Open Access

Development and validation of quality of life scale of nasopharyngeal carcinoma patients: the QOL-NPC (version 2)

  • Yong Su1, 2,
  • Chuan-wei Mo3,
  • Wan-qin Cheng1, 2,
  • Lei Wang1, 2,
  • Qian Xu3,
  • Zu-chun Wu4,
  • Zhe-li Wu4,
  • Li-zhi Liu1 and
  • Xin-lin Chen3Email author
Contributed equally
Health and Quality of Life Outcomes201614:76

https://doi.org/10.1186/s12955-016-0480-0

Received: 2 December 2015

Accepted: 3 May 2016

Published: 10 May 2016

Abstract

Background

The aim was to develop and validate the quality of life scale for nasopharyngeal carcinoma (NPC) patients, the QOL-NPC (version 2), a specific instrument to measure quality of life for NPC patients.

Methods

The QOL-NPC was developed and validated according to standard procedures. The patients were assessed using the QOL-NPC, FACT-G, and FACT-H&N. Classical test theory was used to evaluate the reliability, validity, and responsiveness of the QOL-NPC.

Results

A total of 487 patients (97.4 %) completed the questionnaire. The QOL-NPC comprised four domains, as follows: physical function (eight items); psychological function (five items); social function (five items); and side effects (eight items). All of the items had a lower proportion of missing data. Cronbach's alpha values of the domains ranged from 0.72 to 0.84. The split-half reliability coefficients ranged from 0.77 to 0.84. All of the intra-class correlation coefficients were > 0.8. The normed fit index, non-normed fit index, and comparative fit index were >0.89. The root mean square error of approximation was 0.097, with a 90 % confidence interval (0.093, 0.100). The domain scores of the QOL-NPC were significantly correlated with the FACT-G and FACT-H&N (P < 0.05). All of the domain scores of patients using different amounts of radiotherapy were significantly different (P < 0.001). All domain scores decreased at the completion of radiotherapy, with effect sizes ranging from −0.82 to −0.22.

Conclusions

The QOL-NPC is valid for measuring QOL with good reliability, validity, and responsiveness. The QOL-NPC is recommended to measure the QOL for Chinese NPC patients.

Keywords

Health-related quality of lifeQOL-NPCReliabilityValidityResponsiveness

Background

Nasopharyngeal carcinoma (NPC) is a malignancy with a high incidence in several geographic areas, especially southern China and Hong Kong [1, 2]. Because NPC is located in close proximity to the base of the skull and is sensitive to radiotherapy (RT), the primary treatment is RT alone or combined with chemotherapy [3, 4]. RT causes various side effects, such as xerostomia, dysphagia, and hearing loss. These side effects obviously have a serious impact on the health-related quality of life (QOL) in NPC patients. The QOL of the NPC patients has been widely studied with the following inventories: the European Organization for the Research and Treatment of Cancer Core QOL questionnaire (QLQ-C30) and head and neck module (QLQ-H&N35) [4, 5]; the MOS 36-item short-form health survey (SF-36) [6, 7]; The University of Washington Quality of Life [8]; the Functional Assessment of Cancer Therapy-General Scale (FACT-G) and head and neck module (FACT-H&N) [9, 10]; and the functional assessment of cancer therapy-nasopharyngeal (FACT-NP) [11].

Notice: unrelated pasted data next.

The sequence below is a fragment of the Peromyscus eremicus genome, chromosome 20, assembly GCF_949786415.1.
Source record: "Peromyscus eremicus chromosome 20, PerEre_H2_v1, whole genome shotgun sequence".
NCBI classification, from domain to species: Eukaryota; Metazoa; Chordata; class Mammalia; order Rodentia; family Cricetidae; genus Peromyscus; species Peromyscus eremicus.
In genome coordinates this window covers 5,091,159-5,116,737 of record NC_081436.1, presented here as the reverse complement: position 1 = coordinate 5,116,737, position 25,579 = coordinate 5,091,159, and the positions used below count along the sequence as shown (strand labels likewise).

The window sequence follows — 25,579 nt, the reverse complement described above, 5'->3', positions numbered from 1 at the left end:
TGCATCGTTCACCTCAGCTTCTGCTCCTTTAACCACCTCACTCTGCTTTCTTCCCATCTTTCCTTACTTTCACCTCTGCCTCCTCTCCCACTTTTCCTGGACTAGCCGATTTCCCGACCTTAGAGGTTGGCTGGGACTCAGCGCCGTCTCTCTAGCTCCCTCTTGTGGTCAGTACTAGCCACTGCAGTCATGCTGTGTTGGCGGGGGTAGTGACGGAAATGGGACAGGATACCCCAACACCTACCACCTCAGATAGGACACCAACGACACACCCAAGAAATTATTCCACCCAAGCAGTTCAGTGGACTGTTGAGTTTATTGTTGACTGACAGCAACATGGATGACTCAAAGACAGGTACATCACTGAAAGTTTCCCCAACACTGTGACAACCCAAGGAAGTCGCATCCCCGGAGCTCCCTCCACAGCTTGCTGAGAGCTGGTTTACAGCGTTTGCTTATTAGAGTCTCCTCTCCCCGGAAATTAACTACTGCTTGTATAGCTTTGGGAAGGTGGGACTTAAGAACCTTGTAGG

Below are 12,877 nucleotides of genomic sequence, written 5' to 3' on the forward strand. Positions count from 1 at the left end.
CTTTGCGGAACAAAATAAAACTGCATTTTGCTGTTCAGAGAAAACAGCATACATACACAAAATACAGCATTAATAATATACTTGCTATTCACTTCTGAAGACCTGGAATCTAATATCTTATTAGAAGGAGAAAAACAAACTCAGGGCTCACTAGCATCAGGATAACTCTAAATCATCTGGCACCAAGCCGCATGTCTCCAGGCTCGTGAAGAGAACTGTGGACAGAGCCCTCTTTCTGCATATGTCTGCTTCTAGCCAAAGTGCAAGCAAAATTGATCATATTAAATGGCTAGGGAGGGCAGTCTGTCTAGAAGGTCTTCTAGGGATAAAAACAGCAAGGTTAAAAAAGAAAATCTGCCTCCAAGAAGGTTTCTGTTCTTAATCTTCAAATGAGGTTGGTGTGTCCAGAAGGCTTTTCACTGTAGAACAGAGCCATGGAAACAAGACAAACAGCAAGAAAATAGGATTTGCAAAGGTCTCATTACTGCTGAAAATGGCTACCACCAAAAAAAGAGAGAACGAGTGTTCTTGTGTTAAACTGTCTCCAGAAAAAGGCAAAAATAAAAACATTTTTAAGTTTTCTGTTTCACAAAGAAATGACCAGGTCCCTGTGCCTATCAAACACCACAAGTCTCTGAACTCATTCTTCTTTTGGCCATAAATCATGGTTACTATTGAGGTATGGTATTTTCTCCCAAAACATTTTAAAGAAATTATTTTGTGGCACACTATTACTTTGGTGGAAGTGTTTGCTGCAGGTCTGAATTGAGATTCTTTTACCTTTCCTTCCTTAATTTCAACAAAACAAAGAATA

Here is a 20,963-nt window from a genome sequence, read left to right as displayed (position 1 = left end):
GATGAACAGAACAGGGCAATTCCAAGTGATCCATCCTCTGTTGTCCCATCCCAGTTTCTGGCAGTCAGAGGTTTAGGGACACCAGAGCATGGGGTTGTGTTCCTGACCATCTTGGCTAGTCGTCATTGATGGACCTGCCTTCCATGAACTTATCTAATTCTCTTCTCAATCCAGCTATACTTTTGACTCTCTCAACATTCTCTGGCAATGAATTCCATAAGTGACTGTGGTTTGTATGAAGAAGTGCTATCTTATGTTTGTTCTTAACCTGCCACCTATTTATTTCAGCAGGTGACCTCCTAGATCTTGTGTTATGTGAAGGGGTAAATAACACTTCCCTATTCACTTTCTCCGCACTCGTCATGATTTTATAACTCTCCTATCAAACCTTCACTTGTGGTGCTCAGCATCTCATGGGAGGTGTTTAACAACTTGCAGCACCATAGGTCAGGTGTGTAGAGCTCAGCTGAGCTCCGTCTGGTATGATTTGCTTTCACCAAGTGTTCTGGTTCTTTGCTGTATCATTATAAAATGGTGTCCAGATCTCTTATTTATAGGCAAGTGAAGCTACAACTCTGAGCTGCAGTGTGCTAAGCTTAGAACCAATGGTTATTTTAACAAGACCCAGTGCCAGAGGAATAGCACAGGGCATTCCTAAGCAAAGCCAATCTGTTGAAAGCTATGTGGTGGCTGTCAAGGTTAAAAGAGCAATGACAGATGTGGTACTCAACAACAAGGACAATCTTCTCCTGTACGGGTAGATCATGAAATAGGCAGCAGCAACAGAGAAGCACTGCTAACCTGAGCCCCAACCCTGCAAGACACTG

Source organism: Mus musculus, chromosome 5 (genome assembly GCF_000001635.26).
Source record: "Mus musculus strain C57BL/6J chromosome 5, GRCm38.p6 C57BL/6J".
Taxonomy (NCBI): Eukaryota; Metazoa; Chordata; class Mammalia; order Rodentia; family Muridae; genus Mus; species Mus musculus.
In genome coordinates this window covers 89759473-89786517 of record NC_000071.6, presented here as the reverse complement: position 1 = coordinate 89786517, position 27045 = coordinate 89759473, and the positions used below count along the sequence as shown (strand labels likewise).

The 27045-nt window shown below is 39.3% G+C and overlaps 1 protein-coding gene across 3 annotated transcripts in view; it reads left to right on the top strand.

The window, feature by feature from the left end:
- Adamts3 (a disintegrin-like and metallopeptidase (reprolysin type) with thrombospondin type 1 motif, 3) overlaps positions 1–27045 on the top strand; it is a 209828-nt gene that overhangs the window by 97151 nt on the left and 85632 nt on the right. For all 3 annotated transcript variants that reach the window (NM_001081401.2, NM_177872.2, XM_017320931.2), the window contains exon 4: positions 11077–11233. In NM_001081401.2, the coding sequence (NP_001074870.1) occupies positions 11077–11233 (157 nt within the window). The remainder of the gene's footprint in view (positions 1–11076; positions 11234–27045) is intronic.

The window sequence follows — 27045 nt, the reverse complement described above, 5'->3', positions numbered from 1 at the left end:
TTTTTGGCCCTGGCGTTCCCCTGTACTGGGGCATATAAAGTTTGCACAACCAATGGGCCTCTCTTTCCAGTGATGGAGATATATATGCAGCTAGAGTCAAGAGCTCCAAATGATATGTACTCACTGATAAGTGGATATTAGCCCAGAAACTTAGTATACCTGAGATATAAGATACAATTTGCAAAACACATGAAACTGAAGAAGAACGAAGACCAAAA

The quality of life scale of nasopharyngeal carcinoma patients (QOL-NPC, version 1 [V1]) is an NPC-specific scale, which was used to assess the physical functioning and health status of the NPC people in the past 2 weeks [1214]. The QOL-NPC was widely used to evaluate the QOL of Chinese NPC patients. Based on the application there were some problems. (1) The item of the QOL-NPC (V1) was rated on a 0–10 numeric visual analogue scale (VAS). Some patients reported that it was difficult to understand. For example, some patients with poorer reading skills were not able to distinguish score 5 from score 6. Most studies have reported that VAS and Likert responses have few differences in reliability and responsiveness, and are highly correlated [1517]. Because the Likert responses are easier to administer, compute, and interpret for the patients, Likert responses are most often applied [1518]. (2) Some items had problems. The previous patients reported that they were worried about the infection of the disease due to a lack of medical knowledge. Therefore, the item “worried about the infection of the disease” was applied in V1. Some important symptoms were missing in V1, such as pain in the throat and cough when swallowing food.

The purpose of this study was to develop and assess the QOL-NPC (version 2 [V2]) according to a set of standardized procedures of instrument development.

Methods

Development of the QOL-NPC